by Walter Crane
ONCE upon a time there were three Princesses, named Roussette, Brunette,
and Blondine, who lived in retirement with their mother, a Princess who
had lost all her former grandeur. One day an old woman called and asked
for a dinner, as this Princess was an excellent cook. After the meal was
over, the old woman, who was a fairy, promised that their kindness
should be rewarded, and immediately disappeared.
Shortly after, the King came that way, with his brother and the
Lord Admiral. They were all so struck with the beauty of the three
Princesses, that the King married the youngest, Blondine, his brother
married Brunette, and the Lord Admiral married Roussette.
The good Fairy, who had brought all this about, also caused the young
Queen Blondine to have three lovely children, two boys and a girl, out
of whose hair fell fine jewels. Each had a brilliant star on the
forehead, and a rich chain of gold around the neck. At the same time
Brunette, her sister, gave birth to a handsome boy. Now the young Queen
and Brunette were much attached to each other, but Roussette was jealous
of both, and the old Queen, the King's mother, hated them. Brunette died
soon after the birth of her son, and the King was absent on a warlike
expedition, so Roussette joined the wicked old Queen in forming plans to
injure Blondine. They ordered Feintise, the old Queen's waiting-woman,
to strangle the Queen's three children and the son of Princess Brunette,
and bury them secretly. But as she was about to execute this wicked
order, she was so struck by their beauty, and the appearance of the
sparkling stars on their foreheads, that she shrank from the deed.
So she had a boat brought round to the beach, and put the four babes,
with some strings of jewels, into a cradle, which she placed in the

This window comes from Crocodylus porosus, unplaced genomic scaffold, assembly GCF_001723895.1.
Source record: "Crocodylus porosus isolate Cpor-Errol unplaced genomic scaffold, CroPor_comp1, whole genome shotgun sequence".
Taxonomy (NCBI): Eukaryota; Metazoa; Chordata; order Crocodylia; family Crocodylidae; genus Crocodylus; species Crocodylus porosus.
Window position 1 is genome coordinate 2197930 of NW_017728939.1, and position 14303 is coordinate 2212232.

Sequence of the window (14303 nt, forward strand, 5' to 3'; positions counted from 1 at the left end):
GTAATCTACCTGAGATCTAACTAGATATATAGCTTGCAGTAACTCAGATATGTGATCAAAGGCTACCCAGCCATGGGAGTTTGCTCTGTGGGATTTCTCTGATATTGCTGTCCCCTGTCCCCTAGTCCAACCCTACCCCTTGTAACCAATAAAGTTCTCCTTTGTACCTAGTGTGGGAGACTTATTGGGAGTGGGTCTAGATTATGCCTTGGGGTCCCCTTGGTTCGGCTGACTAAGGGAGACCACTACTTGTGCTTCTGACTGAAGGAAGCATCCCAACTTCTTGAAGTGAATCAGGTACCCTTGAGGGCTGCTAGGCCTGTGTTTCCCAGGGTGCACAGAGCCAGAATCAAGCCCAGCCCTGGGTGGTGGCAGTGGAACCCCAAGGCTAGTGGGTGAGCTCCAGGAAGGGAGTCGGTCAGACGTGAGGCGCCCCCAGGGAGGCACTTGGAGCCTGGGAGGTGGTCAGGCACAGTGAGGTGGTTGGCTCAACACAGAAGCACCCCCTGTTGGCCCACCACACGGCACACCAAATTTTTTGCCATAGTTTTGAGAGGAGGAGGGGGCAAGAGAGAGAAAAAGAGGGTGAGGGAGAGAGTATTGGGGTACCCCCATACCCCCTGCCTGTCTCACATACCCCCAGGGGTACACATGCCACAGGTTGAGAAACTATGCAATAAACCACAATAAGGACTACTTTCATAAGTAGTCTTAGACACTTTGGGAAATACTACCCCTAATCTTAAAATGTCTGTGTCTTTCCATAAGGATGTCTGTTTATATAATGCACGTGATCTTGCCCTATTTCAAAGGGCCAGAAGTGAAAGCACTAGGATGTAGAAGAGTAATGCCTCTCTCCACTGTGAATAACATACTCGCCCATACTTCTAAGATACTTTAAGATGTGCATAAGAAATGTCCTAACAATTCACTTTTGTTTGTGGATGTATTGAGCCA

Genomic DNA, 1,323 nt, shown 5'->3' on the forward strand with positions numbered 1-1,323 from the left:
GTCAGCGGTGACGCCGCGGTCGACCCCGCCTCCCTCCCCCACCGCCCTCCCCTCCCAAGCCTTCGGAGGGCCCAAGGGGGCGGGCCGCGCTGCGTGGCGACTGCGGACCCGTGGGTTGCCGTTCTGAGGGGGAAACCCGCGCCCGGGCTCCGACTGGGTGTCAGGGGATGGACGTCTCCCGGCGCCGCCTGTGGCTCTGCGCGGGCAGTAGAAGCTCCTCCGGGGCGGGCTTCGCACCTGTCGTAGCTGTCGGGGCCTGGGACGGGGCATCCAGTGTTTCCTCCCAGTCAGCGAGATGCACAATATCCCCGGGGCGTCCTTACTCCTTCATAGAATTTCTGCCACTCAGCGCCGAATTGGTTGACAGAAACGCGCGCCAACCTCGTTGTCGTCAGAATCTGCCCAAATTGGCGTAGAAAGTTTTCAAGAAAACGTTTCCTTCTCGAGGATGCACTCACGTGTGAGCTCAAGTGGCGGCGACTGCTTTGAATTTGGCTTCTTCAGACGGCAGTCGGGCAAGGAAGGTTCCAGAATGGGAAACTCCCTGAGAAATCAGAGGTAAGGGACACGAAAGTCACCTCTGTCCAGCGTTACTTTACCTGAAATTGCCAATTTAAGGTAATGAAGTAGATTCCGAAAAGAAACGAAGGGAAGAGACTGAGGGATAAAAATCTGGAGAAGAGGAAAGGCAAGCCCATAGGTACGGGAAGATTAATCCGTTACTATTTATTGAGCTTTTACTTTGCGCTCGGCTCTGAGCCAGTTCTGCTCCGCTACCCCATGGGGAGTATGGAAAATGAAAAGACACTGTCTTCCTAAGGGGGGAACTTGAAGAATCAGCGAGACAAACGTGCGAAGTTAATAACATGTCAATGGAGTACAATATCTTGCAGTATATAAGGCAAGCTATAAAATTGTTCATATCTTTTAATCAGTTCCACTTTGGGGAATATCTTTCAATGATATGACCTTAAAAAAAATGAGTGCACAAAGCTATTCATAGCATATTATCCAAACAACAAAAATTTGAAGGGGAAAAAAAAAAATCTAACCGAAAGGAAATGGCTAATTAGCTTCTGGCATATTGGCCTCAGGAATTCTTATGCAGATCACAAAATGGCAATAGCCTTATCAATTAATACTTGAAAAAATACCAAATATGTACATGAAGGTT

boat, and then set it adrift. The boat was soon far out at sea. The
waves rose, the rain poured in torrents, and the thunder roared.
Feintise could not doubt that the boat would be swamped, and felt
relieved by the thought that the poor little innocents would perish,
for she would otherwise always be haunted by the fear that something
would occur to betray the share she had had in their preservation.
But the good Fairy protected them, and after floating at sea for seven
days they were picked up by a Corsair. He was so struck by their beauty
that he altered his course, and took them home to his wife, who had no
children. She was transported with joy when he placed them in her hands.
They admired together the wonderful stars, the chains of gold that could
not be taken off their necks, and their long ringlets. Much greater was
the woman's astonishment when she combed them, for at every instant
there rolled out of their hair pearls, rubies, diamonds, and emeralds.
She told her husband of it, who was not less surprised than herself.
"I am very tired," said he, "of a Corsair's life, and if the locks of
those little children continue to supply us with such treasures, I will
give up roaming the seas." The Corsair's wife, whose name was Corsine,
was enchanted at this, and loved the four infants so much the more for
it. She named the Princess, Belle-Etoile, her eldest brother,
Petit-Soleil, the second, Heureux, and the son of Brunette, Cheri.
As they grew older, the Corsair applied himself seriously to their
education, as he felt convinced there was some great mystery attached
to their birth.
The Corsair and his wife had never told the story of the four children,
who passed for their own. They were exceedingly united, but Prince Cheri
entertained for Princess Belle-Etoile a greater affection than the other
two. The moment she expressed a wish for anything, he would attempt even
impossibilities to gratify her.
One day Belle-Etoile overheard the Corsair and his wife talking. "When I